1. In the assessment of inventive step, the business person is just as fictional as the skilled person of Article 56 EPC. The notion of the skilled person is an artificial one; that is the price paid for an objective assessment. So it is too with the business person, who represents an abstraction or shorthand for a separation of business considerations from technical. A real business person, a real technically-skilled person, or a real inventor does not hold such considerations separately from one another.
  2. Outsourcing a commercial transaction such as the authentication of an online purchase transaction to a different computing device cannot in all cases be abstracted to a purely business activity because it may encompass technical aspects such as the use of plug-ins and servers.
  3. If a prima-facie technical prejudice existed at the relevant date against the outsourcing of a commercial transaction such as the authentication of an online purchase transaction to a different computing device, then this outsourcing involves an inventive step.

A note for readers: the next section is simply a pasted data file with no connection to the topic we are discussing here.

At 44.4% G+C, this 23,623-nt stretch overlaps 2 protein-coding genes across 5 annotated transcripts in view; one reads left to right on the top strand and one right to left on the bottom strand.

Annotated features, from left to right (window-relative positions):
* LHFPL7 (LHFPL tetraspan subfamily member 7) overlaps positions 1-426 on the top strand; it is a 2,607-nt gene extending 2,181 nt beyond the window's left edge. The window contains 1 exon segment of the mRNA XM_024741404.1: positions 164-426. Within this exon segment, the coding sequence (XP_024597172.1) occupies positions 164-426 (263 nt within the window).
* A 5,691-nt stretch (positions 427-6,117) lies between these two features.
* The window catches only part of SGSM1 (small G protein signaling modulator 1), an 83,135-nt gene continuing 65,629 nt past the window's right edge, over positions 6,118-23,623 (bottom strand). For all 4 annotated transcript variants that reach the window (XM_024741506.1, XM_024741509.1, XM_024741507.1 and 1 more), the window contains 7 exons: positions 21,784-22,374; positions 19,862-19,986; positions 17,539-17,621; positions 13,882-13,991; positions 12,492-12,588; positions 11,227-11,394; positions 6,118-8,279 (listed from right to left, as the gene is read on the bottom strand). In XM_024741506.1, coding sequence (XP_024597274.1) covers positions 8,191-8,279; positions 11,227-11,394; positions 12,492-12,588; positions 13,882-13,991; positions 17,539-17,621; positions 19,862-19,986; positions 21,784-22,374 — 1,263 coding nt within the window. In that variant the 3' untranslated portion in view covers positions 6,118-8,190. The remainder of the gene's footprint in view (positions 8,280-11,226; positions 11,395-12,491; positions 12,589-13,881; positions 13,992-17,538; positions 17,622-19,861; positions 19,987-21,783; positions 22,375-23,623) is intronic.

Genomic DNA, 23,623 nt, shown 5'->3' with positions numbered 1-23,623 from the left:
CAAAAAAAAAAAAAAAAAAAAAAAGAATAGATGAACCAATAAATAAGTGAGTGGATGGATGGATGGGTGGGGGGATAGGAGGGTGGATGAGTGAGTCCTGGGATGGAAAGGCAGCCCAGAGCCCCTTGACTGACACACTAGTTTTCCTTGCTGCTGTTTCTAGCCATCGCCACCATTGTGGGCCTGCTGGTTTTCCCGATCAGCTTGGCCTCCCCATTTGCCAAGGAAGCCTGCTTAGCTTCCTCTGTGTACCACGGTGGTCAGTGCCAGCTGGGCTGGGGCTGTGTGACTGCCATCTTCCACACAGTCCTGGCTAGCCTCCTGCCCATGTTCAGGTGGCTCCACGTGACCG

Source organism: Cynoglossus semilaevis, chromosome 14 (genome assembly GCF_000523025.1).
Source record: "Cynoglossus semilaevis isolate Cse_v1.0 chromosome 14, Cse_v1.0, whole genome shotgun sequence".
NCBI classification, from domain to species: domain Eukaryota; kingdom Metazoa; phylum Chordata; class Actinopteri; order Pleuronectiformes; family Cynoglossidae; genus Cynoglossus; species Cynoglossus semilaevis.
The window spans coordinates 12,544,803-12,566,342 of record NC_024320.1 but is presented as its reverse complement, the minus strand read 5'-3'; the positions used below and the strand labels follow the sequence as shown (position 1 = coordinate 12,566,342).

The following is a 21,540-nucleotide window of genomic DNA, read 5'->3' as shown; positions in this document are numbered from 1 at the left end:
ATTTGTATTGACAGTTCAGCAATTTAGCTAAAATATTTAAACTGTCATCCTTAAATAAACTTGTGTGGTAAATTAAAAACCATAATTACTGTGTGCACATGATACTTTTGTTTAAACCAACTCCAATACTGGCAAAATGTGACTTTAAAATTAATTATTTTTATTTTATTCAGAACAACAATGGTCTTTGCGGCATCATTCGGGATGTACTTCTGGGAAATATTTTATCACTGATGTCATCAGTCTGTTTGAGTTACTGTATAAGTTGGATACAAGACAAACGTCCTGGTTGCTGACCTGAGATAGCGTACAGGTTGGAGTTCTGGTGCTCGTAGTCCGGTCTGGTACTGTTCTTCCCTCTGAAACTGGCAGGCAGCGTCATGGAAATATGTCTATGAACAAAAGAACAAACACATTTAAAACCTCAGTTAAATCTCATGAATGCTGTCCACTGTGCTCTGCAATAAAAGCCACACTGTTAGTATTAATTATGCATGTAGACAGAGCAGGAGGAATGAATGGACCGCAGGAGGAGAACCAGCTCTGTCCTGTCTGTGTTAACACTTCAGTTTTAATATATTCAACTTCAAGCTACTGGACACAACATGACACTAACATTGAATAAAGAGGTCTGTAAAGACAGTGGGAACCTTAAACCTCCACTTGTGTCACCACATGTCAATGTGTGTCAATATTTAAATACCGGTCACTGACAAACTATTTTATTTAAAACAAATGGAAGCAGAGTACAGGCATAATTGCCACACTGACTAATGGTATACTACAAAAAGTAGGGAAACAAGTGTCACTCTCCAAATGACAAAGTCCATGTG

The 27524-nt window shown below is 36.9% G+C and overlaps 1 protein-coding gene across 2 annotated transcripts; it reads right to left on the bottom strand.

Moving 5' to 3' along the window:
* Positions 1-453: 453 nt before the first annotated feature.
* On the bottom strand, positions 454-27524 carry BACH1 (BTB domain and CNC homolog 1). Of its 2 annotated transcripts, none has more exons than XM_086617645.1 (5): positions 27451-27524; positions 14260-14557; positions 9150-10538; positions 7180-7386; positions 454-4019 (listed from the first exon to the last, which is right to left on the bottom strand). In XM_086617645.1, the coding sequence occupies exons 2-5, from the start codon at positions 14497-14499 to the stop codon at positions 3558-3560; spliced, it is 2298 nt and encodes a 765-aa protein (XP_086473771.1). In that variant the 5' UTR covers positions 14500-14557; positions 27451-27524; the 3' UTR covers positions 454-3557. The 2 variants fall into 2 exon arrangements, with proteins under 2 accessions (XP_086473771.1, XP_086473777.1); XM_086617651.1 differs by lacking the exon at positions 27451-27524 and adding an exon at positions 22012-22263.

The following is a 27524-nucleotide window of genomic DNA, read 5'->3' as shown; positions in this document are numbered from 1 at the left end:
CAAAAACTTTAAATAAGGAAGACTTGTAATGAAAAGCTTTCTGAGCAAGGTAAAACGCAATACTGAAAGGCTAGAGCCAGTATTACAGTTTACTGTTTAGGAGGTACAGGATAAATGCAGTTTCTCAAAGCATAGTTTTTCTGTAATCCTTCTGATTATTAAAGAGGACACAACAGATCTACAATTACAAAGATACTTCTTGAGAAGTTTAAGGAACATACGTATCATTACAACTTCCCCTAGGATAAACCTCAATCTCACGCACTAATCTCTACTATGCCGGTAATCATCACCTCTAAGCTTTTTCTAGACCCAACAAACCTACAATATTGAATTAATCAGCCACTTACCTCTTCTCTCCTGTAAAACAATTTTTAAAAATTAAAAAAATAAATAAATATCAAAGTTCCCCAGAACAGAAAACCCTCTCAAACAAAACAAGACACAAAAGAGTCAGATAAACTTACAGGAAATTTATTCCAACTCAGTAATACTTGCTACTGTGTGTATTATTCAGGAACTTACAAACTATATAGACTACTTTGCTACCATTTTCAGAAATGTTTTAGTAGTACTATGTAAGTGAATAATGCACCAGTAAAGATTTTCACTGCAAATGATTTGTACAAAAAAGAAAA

The patent application allowed by the decision T 1658/15 of the Technical Boards of Appeal of 29 November 2016 relates to online payment systems.

To complete an online purchase transaction in such systems, the buyer has to be authenticated. The online store passes information about the intended transaction to the credit-card company, which handles the task of ensuring the buyer is entitled to use the chosen payment instrument, and which informs the online shop of the outcome of the authentication procedure. The technical implementation of this authentication involves the server of the online shop communicating with the computer of the credit-card company. This communication is according to the prior art handled by a “plug-in” in the merchant server, a piece of software specific to the particular authenticating authority and to the needs of the authentication process. Different plug-ins are provided for different payment instruments. The update and maintenance of these different authentication plug-ins requires substantial resources of the operator of the merchant server.